A precedent-setting ruling that Montana has a constitutional obligation to defend its citizens from climate change was handed down this week.

District Court Judge Kathy Seeley sided with young plaintiffs who claimed state policies used to evaluate requests for fossil-fuel projects are unconstitutional because they don't allow for agencies to consider the effects of greenhouse gas emissions, a practice that had detrimental effects on the environment and the mental and physical health of young people in Montana.

Seeley's decision on Monday was hailed by activists as a potential turning point for the environmental movement.

The case is significant because it is the first time a U.S. court has held a government accountable for climate change effects and subsequent constitutional rights violations affecting its children.

This ruling establishes the right to a safe climate as a part of the constitutional right to a clean and healthy environment for the first time.

Recent legislation passed by the Montana legislature favors fossil fuels over renewable energy sources.

The case's focus has narrowed in the three years since it was initially filed to focus on whether Montana's Environmental Policy Act, which mandates that state agencies balance resource development against environmental health, is unconstitutional because it exempts decision-makers from taking into account greenhouse gas emissions or their effects on the climate.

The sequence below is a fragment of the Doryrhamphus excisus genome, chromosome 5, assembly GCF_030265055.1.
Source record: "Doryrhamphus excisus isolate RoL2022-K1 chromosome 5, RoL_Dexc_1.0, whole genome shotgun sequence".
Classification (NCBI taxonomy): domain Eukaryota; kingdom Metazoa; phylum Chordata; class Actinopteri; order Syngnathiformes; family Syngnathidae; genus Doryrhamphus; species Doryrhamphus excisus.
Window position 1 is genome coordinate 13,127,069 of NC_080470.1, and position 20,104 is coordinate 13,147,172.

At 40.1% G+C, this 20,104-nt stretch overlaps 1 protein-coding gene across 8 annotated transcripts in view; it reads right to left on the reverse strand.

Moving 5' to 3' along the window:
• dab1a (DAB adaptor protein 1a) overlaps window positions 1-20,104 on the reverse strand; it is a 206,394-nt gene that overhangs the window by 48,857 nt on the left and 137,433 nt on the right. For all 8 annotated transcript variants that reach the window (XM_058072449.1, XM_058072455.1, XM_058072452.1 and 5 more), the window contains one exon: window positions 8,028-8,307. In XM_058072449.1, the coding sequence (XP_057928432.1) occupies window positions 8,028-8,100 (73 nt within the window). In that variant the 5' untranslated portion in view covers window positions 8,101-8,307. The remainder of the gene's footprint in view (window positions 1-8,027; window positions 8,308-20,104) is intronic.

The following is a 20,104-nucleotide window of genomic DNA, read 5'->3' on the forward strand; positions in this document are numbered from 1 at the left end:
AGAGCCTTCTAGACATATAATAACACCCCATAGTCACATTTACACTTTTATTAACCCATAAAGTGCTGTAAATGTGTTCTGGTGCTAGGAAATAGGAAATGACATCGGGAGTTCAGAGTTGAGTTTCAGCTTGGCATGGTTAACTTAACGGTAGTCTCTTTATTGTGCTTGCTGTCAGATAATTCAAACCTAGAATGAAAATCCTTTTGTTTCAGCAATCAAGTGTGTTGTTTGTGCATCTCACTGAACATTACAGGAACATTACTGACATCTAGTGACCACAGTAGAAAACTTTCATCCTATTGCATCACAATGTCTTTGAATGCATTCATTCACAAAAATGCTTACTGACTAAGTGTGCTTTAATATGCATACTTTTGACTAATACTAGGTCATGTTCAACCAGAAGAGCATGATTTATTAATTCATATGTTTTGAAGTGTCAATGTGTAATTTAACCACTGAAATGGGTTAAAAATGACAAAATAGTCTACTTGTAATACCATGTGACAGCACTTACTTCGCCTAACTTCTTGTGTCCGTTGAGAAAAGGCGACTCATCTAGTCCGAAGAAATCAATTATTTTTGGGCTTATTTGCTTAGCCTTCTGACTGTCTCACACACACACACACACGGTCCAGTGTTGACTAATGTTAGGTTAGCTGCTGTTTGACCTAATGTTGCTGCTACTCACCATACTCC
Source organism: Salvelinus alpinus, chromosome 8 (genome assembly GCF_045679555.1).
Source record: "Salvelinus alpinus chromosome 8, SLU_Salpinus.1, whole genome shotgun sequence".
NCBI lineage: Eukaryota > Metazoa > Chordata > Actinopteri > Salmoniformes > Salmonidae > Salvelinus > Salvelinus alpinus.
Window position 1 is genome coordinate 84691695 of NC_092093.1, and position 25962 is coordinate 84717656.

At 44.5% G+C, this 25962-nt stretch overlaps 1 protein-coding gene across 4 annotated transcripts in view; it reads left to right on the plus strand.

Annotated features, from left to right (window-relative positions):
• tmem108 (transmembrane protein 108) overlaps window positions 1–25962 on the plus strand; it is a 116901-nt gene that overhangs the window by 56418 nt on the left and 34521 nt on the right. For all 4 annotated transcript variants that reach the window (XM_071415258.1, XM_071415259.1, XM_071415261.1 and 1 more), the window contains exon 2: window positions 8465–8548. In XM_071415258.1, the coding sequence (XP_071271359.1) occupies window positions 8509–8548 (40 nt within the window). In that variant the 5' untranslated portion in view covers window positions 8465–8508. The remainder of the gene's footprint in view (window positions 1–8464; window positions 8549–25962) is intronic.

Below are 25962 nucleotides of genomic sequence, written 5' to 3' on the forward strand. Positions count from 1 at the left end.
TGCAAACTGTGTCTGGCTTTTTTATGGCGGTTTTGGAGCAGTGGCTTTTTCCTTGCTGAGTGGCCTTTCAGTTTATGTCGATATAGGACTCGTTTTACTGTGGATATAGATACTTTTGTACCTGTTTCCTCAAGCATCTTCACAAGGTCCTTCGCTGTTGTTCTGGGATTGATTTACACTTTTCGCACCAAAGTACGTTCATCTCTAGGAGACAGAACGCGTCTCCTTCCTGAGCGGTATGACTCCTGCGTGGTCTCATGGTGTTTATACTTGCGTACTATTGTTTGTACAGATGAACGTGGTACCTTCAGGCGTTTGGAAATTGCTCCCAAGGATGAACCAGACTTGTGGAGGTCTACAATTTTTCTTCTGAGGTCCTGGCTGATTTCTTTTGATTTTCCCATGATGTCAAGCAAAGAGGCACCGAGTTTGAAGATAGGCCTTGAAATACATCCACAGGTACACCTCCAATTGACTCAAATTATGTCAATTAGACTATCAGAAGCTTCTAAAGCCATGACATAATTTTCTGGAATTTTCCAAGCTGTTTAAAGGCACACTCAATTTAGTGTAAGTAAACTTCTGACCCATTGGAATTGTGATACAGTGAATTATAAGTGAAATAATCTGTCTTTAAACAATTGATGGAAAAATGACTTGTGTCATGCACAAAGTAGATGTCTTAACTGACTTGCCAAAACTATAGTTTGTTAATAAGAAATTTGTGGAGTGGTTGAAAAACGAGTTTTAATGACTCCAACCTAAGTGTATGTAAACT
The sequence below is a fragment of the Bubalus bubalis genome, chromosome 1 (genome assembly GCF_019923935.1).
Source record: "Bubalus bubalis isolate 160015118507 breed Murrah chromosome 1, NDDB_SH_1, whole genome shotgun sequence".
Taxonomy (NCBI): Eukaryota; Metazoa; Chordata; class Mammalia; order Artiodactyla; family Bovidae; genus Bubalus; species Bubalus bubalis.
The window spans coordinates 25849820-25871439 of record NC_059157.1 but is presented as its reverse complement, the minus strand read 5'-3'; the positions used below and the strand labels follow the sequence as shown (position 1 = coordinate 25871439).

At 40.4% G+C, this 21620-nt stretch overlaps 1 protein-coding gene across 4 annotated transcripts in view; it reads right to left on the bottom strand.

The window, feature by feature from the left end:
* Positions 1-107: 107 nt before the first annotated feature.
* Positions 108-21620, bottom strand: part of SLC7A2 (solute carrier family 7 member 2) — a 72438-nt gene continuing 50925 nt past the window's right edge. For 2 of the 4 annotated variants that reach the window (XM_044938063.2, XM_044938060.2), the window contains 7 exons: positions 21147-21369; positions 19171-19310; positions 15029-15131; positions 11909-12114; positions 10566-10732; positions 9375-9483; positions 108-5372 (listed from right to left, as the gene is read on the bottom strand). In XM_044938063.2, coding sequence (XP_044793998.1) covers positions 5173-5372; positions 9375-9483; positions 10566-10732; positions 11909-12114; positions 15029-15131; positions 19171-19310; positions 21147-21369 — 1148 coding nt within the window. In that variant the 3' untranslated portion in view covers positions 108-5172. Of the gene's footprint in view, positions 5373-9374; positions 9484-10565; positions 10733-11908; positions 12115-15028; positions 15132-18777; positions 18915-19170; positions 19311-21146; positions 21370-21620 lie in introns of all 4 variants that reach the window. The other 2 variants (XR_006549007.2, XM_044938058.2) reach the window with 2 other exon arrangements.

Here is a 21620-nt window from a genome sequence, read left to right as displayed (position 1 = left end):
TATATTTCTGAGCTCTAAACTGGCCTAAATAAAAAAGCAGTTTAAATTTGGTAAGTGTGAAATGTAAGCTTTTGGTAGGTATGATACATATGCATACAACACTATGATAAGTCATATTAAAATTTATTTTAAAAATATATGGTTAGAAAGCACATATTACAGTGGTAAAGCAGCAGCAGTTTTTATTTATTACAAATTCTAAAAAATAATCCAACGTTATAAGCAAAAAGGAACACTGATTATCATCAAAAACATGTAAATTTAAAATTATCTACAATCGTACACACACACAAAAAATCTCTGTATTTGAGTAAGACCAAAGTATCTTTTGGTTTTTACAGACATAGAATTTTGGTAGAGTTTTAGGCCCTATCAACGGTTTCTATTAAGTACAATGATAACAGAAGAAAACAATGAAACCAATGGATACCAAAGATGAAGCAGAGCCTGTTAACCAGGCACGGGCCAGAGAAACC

Since 1972, Montana's Constitution has included a provision ensuring everyone has the right to a clean and healthy environment. The state accounts for around 5% of the nation's coal production, making it one of the main coal producers in the US.

The plaintiffs' attorneys argued that the state's pro-fossil fuel policies endangered their health, threatened their way of life, and endangered future generations.

They also provided evidence showing how rising carbon dioxide emissions were driving up temperatures, causing drought and wildfires, and decreasing snowpack.

They claimed that Montana's policies supporting fossil fuels went against residents' basic rights to a stable climate system. They advocated that the state should switch to readily available renewable energies and stop approving new fossil fuel projects.

The judge dismissed the state's argument that the contribution of its greenhouse gas emissions to climate change was insignificant and that it shouldn't be held liable.

The state Supreme Court will need to consider the material and testimony given, as Montana officials have stated that they will appeal the case. Surprisingly, the state's defence was brief, with only two state officials and one expert testifying for around ten minutes.

Environmentalists claim that the lawsuit may have paved the way for similar cases in other states.

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